LittleBits just can’t get a break.
Another player in the magnetically modular make-it-child-makeable electronics building kit launches on Kickstarter. Although more compelling in its open sourcey-ness than littleBits, Microduino’s mCookie design — from the magnetic joints to the color scheming — shouts lawsuit from the littleBits IP attorneys. Hard to say if they’ll survive into a version 2 release even though I want one for my toddler.
Geez, guys, couldn’t you be a little less blatant in that color palette?
The microduino mCookie modular electronics kit.
If there’s one trend that is continuing to evolve throughout the Maker Movement, it’s modularity. DIYers are constantly seeking expedited and efficient ways to piece together their projects, all while bringing their ideas to life without the hassles of soldering and wiring messes.
from Open Electronics
Need a tasty add-on for the Beaglebone Black?
With the T-bone, a custom “cape” (daughterboard) for the Beaglebone Black, running your 3D printers, laser cutters or milling machines will be considerably easier. The cape comes preprogrammed for the Reprap Mendel 3D Printer, along with low level drivers, the printer application and a high level Web Interface for control.
Source:via Open Electronics
As wonderful a platform as the Beaglebone Black is, the board is a piker compared to the add-ons available for the Arduino. The Bone’s universe of capes is limited and pretty pricey.
A current device from an engineering team in Germany, though, caught our eye and opened our wallet on Indiegogo: a low-cost daughterboard that makes it possible to use nearly any Arduino shield on the Beaglebone Black. They promise shipping by May, so it should arrive in time to write about it in my upcoming book, A Beaglebone Black Cookbook: Seventy-Five Recipes for Making Things with a Microcomputer (Packt Publishing, pub. date Fall 2014).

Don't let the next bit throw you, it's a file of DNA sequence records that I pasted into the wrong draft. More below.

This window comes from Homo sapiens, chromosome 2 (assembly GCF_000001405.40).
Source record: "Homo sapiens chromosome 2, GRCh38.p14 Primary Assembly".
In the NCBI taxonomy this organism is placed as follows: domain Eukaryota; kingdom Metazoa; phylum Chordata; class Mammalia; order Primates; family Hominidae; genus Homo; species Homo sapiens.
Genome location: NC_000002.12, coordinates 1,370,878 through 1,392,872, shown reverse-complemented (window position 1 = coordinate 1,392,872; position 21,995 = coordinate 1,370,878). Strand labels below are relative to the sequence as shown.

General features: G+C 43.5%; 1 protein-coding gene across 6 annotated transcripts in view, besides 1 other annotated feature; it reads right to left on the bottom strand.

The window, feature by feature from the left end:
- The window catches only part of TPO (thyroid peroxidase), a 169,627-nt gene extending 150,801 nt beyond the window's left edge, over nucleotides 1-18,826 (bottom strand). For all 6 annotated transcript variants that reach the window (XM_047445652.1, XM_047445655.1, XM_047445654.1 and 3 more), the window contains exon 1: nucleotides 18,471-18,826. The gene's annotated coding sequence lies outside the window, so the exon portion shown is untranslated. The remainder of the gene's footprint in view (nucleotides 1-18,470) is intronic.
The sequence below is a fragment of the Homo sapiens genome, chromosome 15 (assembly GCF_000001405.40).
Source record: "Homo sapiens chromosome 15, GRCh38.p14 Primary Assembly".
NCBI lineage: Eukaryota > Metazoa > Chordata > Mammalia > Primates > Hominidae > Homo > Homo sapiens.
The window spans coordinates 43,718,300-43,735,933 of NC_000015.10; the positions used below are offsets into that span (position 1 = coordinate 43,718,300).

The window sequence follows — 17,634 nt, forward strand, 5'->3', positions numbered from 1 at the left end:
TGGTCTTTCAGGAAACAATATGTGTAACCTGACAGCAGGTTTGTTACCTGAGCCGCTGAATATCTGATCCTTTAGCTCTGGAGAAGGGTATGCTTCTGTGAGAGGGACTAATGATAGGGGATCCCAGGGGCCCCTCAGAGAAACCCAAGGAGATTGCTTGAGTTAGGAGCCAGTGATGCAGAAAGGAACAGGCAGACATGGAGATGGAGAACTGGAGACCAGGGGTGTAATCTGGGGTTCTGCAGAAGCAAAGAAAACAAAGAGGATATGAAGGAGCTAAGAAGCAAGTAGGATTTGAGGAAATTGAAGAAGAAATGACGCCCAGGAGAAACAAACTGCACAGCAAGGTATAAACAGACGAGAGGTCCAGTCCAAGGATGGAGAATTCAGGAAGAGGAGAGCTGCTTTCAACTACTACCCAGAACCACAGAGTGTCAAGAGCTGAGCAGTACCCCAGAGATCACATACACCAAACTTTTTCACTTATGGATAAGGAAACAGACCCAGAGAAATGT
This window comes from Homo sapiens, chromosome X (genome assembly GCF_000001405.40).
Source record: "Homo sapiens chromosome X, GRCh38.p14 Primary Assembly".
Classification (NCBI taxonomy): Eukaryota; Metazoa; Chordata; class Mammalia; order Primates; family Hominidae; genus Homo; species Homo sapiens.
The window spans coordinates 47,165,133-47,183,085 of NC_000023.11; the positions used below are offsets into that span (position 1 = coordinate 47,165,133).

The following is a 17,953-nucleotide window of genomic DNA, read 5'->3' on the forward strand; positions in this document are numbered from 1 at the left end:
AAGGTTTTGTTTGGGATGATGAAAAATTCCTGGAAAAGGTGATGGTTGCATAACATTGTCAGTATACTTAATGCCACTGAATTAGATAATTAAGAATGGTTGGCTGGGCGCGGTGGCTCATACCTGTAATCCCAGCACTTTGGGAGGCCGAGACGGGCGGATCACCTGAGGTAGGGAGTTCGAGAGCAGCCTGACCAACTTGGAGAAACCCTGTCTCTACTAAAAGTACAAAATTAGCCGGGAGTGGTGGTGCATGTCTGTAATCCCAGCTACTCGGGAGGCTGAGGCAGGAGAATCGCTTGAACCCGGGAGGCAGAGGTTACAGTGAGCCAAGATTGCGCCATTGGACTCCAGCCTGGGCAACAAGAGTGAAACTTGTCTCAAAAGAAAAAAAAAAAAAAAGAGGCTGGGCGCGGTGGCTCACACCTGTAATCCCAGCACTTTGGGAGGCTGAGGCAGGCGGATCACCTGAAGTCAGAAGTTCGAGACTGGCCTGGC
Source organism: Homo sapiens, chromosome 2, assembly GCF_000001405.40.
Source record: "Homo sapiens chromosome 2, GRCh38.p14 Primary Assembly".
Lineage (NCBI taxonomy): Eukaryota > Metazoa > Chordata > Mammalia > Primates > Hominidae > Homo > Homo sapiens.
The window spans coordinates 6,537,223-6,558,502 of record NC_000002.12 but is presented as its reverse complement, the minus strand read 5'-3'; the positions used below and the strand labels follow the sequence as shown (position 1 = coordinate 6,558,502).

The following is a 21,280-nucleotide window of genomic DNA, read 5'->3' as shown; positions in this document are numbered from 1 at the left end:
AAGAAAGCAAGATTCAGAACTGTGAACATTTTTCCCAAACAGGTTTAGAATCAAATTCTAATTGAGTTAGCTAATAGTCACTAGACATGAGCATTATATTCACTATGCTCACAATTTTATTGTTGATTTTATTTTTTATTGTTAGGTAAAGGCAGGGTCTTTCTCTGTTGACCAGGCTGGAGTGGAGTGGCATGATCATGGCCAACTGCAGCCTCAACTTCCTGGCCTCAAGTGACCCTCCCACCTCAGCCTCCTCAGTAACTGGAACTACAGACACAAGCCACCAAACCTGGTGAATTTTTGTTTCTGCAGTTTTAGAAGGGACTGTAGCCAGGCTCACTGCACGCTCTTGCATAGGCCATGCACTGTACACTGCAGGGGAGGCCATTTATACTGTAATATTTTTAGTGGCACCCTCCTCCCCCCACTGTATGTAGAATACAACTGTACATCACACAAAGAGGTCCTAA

Arduino Shield to BeagleBone Black Cape | Indiegogo.
uArm is an Arduino-powered desktop 4-axis parallel-mechanism robot arm, modeled after the ABB industrial PalletPack robot.
from futurescope: uArm: Put a Miniature Industrial… |.
Roll (or mill) your own PCBs, brass fittings, molds, you name it. A fabulous Kickstarter project out of SF’s Otherfab folks brings us a portable, computer controlled, 3-axis mill that is specifically designed for use at home or in a small workspace. The design team of this beauty — called the Othermill — has built a compact mini mill that is small and quiet enough for home use, yet precise enough for high level electrical and mechanical prototyping work.
Product pricing still TBD, thus the Kickstarter strategy: buy parts at volume and keep Othermill affordable. Time to chip in!
(via The Othermill: Custom Circuits at Your Fingertips by Otherfab — Kickstarter)